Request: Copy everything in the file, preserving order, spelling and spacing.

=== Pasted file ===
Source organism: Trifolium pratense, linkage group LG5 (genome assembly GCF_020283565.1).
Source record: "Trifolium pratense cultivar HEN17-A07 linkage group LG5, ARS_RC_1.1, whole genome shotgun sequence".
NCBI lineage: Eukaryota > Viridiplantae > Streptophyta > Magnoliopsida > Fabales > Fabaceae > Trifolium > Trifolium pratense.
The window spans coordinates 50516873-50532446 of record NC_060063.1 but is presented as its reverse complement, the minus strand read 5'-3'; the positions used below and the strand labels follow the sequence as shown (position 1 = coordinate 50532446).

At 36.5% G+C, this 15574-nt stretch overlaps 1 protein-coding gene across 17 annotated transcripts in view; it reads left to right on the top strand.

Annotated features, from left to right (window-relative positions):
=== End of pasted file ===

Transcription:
Source organism: Trifolium pratense, linkage group LG5 (genome assembly GCF_020283565.1).
Source record: "Trifolium pratense cultivar HEN17-A07 linkage group LG5, ARS_RC_1.1, whole genome shotgun sequence".
NCBI lineage: Eukaryota > Viridiplantae > Streptophyta > Magnoliopsida > Fabales > Fabaceae > Trifolium > Trifolium pratense.
The window spans coordinates 50516873-50532446 of record NC_060063.1 but is presented as its reverse complement, the minus strand read 5'-3'; the positions used below and the strand labels follow the sequence as shown (position 1 = coordinate 50532446).

At 36.5% G+C, this 15574-nt stretch overlaps 1 protein-coding gene across 17 annotated transcripts in view; it reads left to right on the top strand.

Annotated features, from left to right (window-relative positions):